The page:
When I was pregnant, my husband and I chose not to find out the gender. We wanted to be surprised, but the whole time I was pregnant, I knew, I mean I KNEW I was having a boy. We picked out everything “gender neutral” but definitely leaned more towards the masculine, because, I knew, KNEW I was having a boy.
Well, after a more than dramatic 24 hours (that I am SO not sharing on the internet), I was handed my brand new baby, and since things were
super crazy a little complicated, my midwife didn’t tell me the gender, she just handed this brand new baby to me. I remember staring at that cute little face, those tiny hands, those… I glanced down and looked at my husband WIDE eyed and stuttered (literally stuttered) “It’s a girl! We have a girl!” He, apparently, hadn’t noticed yet either. We smile, we cried happy tears, and we were thrilled, absolutely THRILLED to have a beautiful, healthy, baby girl.
We really were thrilled, and I felt so silly that I was sure I was having a boy. With my baby in my arms, I knew, KNEW that I was supposed to have a girl. It was perfect.
Later that night, I sat there in the dark hospital room holding my brand new baby, and definitely not sleeping (I don’t know how anyone expects you to sleep the first night with a new baby that you can’t quite believe is YOURS). I remember staring at the sweet little face and worrying. As thrilled as I was to have this beautiful baby girl, I knew that being a girl was not easy. I knew that she’d have to work twice as hard to prove herself. I knew that she would be bombarded with “Look like this photoshopped model” “Act like this popstar” “Be skinny” “Be cute” Be X,Y,Z” and it would be so hard to protect her from that.
I vowed to let her play with blocks, trucks, mud, tools, whatever she wanted to and not to put her in the superficial “girl box”.
I didn’t want her to think her value was in her looks, that being smart wasn’t cool, that she couldn’t like bugs, or science, or whatever.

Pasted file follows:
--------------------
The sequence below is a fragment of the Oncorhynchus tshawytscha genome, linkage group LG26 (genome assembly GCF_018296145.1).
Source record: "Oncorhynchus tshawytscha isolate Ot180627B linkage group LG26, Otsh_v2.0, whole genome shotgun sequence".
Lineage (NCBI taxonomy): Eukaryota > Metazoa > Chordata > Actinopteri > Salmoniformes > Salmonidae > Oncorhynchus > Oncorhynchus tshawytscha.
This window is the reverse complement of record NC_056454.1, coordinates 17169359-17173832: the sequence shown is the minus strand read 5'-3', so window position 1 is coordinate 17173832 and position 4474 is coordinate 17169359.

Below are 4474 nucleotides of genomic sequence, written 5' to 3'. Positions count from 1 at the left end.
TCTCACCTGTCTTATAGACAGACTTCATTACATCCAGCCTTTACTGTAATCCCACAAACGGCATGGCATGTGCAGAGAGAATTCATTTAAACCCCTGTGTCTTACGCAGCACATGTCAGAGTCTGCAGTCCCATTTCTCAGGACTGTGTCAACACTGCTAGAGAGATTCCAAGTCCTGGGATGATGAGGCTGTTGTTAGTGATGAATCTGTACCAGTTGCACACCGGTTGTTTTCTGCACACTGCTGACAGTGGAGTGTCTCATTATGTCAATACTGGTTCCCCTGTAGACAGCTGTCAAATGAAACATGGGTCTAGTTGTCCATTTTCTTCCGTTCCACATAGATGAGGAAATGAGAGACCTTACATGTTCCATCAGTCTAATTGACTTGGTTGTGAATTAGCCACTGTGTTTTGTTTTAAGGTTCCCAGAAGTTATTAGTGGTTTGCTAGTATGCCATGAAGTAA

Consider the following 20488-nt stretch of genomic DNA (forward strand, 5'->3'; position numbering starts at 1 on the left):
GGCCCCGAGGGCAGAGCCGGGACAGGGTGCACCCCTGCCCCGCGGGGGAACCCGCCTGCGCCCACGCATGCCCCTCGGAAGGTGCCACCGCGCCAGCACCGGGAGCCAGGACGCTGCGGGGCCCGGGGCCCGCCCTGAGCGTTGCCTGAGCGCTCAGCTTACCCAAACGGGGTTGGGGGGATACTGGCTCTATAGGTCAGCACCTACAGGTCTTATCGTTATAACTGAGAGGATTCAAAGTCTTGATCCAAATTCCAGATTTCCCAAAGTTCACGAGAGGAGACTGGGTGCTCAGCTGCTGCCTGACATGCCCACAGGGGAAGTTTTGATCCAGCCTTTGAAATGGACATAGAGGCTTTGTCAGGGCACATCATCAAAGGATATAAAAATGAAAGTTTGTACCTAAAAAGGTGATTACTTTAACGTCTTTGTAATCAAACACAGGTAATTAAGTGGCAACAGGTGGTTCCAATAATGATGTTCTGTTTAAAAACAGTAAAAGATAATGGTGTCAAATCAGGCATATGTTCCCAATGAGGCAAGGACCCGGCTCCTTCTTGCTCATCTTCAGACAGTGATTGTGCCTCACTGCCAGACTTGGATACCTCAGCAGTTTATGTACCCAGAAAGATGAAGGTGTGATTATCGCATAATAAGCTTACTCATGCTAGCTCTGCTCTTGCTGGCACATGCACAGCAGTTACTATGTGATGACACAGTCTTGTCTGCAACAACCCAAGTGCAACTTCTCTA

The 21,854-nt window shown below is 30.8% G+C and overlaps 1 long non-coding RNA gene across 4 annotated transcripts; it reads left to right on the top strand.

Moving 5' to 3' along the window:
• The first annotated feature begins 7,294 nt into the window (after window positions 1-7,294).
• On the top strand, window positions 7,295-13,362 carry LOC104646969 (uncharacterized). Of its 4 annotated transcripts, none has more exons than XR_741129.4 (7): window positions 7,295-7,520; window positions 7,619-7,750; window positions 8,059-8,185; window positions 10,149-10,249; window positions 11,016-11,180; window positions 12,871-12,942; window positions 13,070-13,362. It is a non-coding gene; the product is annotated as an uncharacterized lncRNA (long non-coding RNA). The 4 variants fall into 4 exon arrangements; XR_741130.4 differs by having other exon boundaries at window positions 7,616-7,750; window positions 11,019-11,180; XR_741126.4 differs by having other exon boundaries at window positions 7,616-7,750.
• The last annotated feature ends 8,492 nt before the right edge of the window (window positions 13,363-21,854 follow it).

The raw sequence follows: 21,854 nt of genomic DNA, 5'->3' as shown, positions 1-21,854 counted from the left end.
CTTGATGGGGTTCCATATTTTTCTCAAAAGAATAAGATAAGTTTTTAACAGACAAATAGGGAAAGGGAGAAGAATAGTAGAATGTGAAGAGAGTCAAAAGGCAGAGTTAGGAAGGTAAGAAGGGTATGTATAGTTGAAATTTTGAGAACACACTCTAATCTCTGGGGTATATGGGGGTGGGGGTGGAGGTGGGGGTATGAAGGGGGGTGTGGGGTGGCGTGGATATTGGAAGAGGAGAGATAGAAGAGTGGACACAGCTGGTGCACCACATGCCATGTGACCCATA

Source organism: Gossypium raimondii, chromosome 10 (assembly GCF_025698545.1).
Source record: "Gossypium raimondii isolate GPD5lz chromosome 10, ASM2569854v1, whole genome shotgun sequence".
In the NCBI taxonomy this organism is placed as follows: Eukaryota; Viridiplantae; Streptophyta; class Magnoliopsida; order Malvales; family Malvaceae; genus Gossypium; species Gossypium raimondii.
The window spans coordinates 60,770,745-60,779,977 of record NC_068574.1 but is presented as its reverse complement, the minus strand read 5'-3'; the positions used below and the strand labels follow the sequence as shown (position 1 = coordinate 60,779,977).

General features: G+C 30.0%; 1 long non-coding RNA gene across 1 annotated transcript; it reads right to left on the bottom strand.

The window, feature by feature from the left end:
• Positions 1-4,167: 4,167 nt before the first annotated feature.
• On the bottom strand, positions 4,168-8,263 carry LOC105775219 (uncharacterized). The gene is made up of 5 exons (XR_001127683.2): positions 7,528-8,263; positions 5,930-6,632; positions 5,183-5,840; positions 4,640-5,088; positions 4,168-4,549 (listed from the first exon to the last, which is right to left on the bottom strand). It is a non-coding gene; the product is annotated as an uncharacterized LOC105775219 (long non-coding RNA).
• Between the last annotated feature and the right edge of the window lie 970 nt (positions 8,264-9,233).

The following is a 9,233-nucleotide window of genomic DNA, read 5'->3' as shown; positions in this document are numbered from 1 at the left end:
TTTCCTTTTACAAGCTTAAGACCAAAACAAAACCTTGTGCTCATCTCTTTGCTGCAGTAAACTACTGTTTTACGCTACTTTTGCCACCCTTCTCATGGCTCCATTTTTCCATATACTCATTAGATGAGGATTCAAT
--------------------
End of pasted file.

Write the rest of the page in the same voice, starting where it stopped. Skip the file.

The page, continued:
I also thought that I had a while before I had to worry about that, and then my sister told me a story about my 3 and 1/2 year old niece.
Let me start off my telling you: my niece is one of those kids people notice. She has big green eyes, curly red hair, and the sweetest little personality. Wherever she goes, strangers constantly tell her how gorgeous she is, how pretty she is, how cute she is. My sister is constantly told she should be a model or in commercials. Recently, my sister was at an event where there was a crayola booth. My niece wanted to write the word “flower”, and she did.
While she was writing it, a man came up and went on and on about how cute she is and how my sister REALLY should put her in modeling, commericals, etc. He didn’t comment on how great of a job she was doing writing her letters (She’s onyl 3 and 1/2 and look how great she did!), he commented on her looks, her cuteness, her appearance.
These people think they’re being nice, and they are, but in a way, they’re not.
My sister also has a son who’s almost 9. He’s always been very inquisitive and curious. He enjoys taking things apart and reading about science.
People are always telling my nephew that he’s so smart. He’s so bright. He’s so knowledgeable.
A few weeks ago, my niece went up to my sister and broke her heart. She said, “Mommy, I’m not smart like my brother.”
My sister, of course reassured her that she is, in fact very, very smart and explained that my nephew is older and she knows just as much as he did when he was 3 and 1/2.
But, where do you think she got that idea from? I’m sure the fact that she’s always bombarded with “You’re so cute.” and her brother is always told “You’re so smart.” has more than a little to do with it.
I write all of this to say, we need to really be aware of the messages we’re sending our children and students, but especially our daughters and girls in our lives. What do we compliment them on most? We need to make a conscience effort to tell the girls in our lives that they are smart and show them that their worth is NOT in their appearance.
So, yes, my daughter is adorable, and she gets tons and tons of compliments on how cute she is, her red hair, her big eyes. I don’t mind. I agree. She’s adorable, but that’s not all she is. She already has more to offer than her looks. She loves to play peekaboo, she can sit all on her own and entertain herself for half an hour, she recognizes her name, and so much more. I am already making a conscience effort to tell her how smart she is, not just how cute she is.
I mean, look she’s already even reading on her own! 😉
I challenge you to work to praise your daughters, nieces, and female students on their hard work, their intellect, and their talents, and not focus so much on their appearance.
Just think what the next generation could accomplish if girls felt that their value was not tied to their appearance.
A whole lot.